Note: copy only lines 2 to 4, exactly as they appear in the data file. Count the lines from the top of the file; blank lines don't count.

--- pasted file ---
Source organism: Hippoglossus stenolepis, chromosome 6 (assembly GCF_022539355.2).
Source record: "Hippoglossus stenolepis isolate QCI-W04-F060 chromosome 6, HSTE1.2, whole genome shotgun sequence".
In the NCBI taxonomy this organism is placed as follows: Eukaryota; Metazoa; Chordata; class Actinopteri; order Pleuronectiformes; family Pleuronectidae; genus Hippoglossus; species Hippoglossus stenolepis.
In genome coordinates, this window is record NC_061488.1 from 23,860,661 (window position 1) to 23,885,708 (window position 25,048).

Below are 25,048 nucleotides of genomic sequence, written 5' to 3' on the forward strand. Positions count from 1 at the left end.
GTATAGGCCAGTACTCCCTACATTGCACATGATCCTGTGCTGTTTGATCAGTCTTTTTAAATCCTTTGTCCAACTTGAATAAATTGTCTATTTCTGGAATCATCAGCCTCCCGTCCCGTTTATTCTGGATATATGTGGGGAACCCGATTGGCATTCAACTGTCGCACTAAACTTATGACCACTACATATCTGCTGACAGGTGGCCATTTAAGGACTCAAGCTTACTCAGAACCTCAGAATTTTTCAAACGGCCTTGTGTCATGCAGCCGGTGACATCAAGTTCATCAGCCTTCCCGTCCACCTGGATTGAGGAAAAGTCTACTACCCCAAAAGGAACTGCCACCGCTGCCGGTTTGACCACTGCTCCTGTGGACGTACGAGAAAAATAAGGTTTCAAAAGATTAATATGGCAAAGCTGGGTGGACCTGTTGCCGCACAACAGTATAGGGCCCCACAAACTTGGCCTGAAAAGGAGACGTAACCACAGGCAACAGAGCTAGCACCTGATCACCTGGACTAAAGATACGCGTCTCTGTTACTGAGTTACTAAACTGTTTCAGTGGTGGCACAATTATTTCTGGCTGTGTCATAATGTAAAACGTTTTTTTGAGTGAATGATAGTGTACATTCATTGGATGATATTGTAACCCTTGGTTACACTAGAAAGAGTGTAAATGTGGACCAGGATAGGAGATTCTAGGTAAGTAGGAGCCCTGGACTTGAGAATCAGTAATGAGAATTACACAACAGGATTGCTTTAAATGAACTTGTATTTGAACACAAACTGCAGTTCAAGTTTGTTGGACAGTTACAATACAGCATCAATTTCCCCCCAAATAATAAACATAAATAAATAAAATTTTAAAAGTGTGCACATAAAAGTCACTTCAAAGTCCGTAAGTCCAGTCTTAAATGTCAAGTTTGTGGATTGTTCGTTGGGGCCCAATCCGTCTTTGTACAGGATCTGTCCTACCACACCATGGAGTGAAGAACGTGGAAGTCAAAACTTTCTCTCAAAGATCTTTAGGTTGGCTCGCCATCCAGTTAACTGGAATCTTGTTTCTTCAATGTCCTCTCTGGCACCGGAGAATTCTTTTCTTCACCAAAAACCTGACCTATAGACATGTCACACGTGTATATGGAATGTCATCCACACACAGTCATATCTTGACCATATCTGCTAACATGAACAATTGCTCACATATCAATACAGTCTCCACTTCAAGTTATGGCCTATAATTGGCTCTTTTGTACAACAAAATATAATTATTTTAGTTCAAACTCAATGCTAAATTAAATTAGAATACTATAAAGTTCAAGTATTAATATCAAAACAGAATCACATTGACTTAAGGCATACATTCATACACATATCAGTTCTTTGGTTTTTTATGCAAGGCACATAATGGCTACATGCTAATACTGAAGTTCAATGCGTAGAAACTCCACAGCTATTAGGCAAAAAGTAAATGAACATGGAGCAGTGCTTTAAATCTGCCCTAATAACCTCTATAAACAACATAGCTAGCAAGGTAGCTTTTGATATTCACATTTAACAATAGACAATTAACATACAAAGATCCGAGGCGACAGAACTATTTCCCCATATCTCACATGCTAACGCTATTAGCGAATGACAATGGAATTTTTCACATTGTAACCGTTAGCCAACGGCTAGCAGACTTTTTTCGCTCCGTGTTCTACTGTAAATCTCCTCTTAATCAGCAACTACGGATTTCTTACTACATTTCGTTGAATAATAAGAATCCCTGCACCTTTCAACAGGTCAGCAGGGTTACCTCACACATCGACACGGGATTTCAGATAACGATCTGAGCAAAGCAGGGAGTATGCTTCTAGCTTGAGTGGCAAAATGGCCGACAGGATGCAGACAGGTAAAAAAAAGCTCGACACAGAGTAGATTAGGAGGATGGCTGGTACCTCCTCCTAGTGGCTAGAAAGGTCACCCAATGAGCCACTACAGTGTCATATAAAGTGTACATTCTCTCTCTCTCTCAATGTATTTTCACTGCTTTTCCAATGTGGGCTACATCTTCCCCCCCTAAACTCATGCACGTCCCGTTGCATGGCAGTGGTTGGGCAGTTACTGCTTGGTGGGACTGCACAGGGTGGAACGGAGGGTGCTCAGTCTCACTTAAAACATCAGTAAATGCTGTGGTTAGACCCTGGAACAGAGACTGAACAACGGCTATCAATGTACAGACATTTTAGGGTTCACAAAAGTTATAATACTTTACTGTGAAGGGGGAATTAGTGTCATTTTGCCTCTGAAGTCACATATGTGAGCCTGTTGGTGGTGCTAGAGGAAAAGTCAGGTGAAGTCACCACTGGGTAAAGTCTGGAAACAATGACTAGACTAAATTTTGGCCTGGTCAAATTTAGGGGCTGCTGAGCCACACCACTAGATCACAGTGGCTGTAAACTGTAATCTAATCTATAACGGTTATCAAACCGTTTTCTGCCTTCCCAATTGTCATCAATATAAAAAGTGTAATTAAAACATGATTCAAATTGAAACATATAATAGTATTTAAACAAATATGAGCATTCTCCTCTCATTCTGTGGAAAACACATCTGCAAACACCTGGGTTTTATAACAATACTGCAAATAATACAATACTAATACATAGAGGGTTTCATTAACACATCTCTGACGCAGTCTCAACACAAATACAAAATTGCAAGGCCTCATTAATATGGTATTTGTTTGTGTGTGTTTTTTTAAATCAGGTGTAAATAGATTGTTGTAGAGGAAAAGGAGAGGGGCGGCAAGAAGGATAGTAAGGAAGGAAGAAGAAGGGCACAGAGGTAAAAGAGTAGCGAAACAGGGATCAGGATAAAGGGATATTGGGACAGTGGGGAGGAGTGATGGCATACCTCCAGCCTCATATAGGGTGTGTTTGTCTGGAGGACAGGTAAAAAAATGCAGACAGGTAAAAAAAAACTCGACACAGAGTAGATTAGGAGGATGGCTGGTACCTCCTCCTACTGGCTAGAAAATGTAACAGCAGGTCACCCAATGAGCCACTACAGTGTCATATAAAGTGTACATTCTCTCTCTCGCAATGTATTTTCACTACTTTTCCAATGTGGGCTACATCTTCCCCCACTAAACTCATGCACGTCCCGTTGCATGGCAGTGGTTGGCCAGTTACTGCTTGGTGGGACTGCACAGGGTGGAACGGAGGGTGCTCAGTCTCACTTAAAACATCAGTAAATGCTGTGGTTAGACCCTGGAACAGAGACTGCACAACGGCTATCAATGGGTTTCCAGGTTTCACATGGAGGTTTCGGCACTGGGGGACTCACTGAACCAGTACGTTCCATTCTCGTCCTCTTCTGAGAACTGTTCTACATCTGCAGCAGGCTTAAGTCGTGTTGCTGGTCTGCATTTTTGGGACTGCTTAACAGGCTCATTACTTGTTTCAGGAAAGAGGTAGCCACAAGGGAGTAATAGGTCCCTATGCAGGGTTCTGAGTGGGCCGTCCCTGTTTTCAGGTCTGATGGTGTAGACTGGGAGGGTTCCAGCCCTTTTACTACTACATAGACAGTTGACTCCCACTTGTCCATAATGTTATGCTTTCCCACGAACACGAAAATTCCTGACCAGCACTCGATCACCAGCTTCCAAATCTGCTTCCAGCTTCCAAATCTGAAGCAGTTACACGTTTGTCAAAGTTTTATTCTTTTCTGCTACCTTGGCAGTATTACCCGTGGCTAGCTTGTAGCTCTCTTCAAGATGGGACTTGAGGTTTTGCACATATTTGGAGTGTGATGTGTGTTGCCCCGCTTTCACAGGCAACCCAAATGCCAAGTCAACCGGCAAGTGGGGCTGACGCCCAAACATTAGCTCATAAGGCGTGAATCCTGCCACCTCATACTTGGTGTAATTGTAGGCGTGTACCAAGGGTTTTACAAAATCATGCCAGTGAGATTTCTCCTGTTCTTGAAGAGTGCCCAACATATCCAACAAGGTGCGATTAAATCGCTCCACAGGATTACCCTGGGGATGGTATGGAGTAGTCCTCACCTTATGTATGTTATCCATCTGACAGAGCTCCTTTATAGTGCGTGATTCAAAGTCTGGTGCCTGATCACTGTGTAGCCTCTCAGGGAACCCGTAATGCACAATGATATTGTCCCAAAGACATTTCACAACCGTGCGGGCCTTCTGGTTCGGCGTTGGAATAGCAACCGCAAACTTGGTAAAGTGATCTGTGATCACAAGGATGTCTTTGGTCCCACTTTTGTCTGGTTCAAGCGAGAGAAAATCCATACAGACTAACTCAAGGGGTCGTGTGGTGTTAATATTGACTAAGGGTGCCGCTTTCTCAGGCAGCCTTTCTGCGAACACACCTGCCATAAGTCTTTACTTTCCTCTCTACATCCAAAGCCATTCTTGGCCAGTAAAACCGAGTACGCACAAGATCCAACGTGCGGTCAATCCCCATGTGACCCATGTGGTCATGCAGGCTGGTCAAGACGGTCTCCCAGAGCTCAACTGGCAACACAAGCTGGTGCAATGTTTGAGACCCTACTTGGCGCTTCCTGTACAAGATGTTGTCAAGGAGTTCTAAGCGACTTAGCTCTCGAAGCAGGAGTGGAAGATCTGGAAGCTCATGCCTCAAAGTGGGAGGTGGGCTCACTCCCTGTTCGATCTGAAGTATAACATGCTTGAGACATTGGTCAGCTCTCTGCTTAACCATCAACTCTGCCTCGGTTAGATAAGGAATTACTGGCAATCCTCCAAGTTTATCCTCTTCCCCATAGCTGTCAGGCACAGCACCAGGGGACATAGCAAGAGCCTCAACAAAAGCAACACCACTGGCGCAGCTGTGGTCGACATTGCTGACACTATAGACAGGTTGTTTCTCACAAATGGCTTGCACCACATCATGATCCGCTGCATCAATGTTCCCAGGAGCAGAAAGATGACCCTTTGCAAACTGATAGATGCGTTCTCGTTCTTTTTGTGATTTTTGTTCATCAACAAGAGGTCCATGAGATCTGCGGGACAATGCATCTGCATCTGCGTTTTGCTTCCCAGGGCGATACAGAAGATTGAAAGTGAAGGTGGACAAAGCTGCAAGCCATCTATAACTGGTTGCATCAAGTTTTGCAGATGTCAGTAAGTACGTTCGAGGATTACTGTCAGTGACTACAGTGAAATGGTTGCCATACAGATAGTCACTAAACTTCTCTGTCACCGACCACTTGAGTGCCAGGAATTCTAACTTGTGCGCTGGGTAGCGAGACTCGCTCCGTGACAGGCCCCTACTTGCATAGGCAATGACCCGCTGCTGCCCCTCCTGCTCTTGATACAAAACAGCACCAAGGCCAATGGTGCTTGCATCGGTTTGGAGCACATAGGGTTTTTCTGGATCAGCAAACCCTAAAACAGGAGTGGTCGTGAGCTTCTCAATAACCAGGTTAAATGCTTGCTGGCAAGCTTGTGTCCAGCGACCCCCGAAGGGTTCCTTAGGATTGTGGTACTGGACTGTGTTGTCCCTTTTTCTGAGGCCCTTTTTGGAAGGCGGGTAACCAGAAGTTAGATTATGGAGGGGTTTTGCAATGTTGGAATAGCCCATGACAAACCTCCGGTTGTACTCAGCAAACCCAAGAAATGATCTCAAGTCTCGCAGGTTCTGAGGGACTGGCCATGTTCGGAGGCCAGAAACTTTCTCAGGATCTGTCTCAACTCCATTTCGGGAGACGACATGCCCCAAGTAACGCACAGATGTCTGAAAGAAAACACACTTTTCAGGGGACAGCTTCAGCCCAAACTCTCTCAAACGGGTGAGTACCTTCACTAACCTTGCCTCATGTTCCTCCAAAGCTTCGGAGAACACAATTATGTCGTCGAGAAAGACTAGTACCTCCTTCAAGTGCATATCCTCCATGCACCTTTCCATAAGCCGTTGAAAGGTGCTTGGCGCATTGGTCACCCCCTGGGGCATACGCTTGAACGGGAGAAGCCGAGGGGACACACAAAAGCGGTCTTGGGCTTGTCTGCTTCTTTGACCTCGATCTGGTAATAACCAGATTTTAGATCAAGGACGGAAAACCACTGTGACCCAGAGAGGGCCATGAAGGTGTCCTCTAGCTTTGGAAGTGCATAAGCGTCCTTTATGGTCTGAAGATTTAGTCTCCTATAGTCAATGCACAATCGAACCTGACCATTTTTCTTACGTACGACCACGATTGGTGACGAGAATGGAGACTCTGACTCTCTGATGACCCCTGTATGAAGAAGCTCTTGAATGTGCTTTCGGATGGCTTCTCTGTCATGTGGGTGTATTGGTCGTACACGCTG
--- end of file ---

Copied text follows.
Source record: "Hippoglossus stenolepis isolate QCI-W04-F060 chromosome 6, HSTE1.2, whole genome shotgun sequence".
In the NCBI taxonomy this organism is placed as follows: Eukaryota; Metazoa; Chordata; class Actinopteri; order Pleuronectiformes; family Pleuronectidae; genus Hippoglossus; species Hippoglossus stenolepis.
In genome coordinates, this window is record NC_061488.1 from 23,860,661 (window position 1) to 23,885,708 (window position 25,048).